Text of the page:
Geeta Rao Gupta is a senior fellow at the Bill & Melinda Gates Foundation’s Global Development Program and an internationally recognized expert on gender and development issues, including women’s health, economic empowerment, poverty alleviation and gender equality. Prior to joining the foundation, Rao Gupta was president of the International Center for Research on Women (ICRW). She also serves on the Steering Committee of aids2031, an international initiative commissioned by UNAIDS, USAID’s Advisory Committee for Voluntary Foreign Aid and the boards of the Moriah Fund, the Nike Foundation, the MAC AIDS Fund and the Rural Development Institute.

PROFILE: Roshaneh Zafar – Social Entrepreneur Empowers Women

By Shafqat Munir

Figure 1.4: A young Pakistani woman turns social entrepreneur, establishes Kashf Foundation, and through microfinancing enables impoverished Pakistani women to improve their lives.

“You feel really great when you enable poor families to transform, change their mindset and bring up their children with a concept of financial management at the grass-roots level. This can ensure a decent living for them,” says Pakistani entrepreneur Roshaneh Zafar.

Since 1996, Zafar’s small microfinance initiative at Kashf Foundation, the first of its kind in Pakistan, has changed the lives of more than a million people in 26 districts in Pakistan by extending small credits worth a total of U.S. $202 million currently, according to the Kashf Foundation website (www.kashf.org). Zafar successfully runs a fully chartered bank, the Kashf Microfinance Bank, with 31 branches in three provinces, Punjab, Khyber Pakhtunkhwa and Sindh. MIX Market (www.MIXMarket.org), a microfinance information data and analysis service, reports that in 2009 Kashf Microfinance Bank had 14,192 active borrowers, a gross loan portfolio of U.S. $5 million, with deposits of $3.8 million by 42,073 depositors. The average balance per borrower is $350. This grass-roots bank, like the foundation, is called “Kashf” — “miracle” or “revelation” in Urdu — to evoke the process of self-discovery.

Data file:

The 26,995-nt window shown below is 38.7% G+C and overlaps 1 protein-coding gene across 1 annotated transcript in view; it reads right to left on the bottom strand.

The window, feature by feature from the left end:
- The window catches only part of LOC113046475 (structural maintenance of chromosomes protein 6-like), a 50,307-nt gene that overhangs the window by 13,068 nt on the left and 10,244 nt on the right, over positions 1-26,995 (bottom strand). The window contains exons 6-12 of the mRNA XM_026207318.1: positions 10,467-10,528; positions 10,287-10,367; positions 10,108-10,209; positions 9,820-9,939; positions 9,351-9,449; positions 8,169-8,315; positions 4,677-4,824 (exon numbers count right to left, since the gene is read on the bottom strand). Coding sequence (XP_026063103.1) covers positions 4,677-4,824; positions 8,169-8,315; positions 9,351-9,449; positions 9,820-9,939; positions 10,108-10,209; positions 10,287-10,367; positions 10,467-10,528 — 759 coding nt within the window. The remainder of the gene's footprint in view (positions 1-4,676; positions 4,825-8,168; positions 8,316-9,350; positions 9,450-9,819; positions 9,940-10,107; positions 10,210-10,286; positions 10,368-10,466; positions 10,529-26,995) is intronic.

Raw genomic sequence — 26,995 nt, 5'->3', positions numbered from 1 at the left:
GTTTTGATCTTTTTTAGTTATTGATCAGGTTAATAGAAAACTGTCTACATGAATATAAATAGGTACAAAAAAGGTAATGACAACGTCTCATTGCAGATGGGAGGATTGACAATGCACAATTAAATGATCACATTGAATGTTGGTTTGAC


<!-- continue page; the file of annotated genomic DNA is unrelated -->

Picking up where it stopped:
Zafar, who attended Yale University and the Wharton School of Business at the University of Pennsylvania, has the required financial knowledge and skills. She was a specialist on women in development and community for the U.N. Development Programme and the World Bank. She has the passion of a women’s rights activist. An early endeavor was co-founding Bedari, a women’s crisis intervention center in Islamabad. The daughter of a renowned jurist and constitutional expert, S.M. Zafar, Roshaneh Zafar started from a one-room office next to her father’s law offices 15 years ago. She sees social entrepreneurship as her lifetime mission.

“I am proud of building an institution. I am passionate about transforming the lives of families, bringing them out of poverty,” she says. She believes that economic well-being leads to policies that favor women’s development, and without giving economic opportunities to women, social development and empowerment are hardly possible.

Both men and women must work together to increase family incomes and contribute to development of the community and the country: Only then can Pakistani society become gender-sensitive, she says.

“Economic empowerment of women working through families can guarantee a change in lives and livelihoods of the poor. Microfinancing women-led families is a sustainable way to ensure women’s development,” Zafar says.

The realities of the poverty-ridden and resource-constrained women in villages in remote parts of Pakistan, and a will to help change their fate, prompted Zafar to quit her World Bank job in 1995 and enter social entrepreneurship: “While working with the World Bank, I realized that until we involve women and give them ownership in water and sanitation and other infrastructure projects, we cannot ensure implementation and success in these projects, as women are the ones who take care of water-fetching for rural families and those on the periphery of urban centers.”

Figure 1.5: Zafar and her mentor, Nobel Peace Prize winner and Grameen Bank founder Muhammad Yunus, attend a microcredit conference.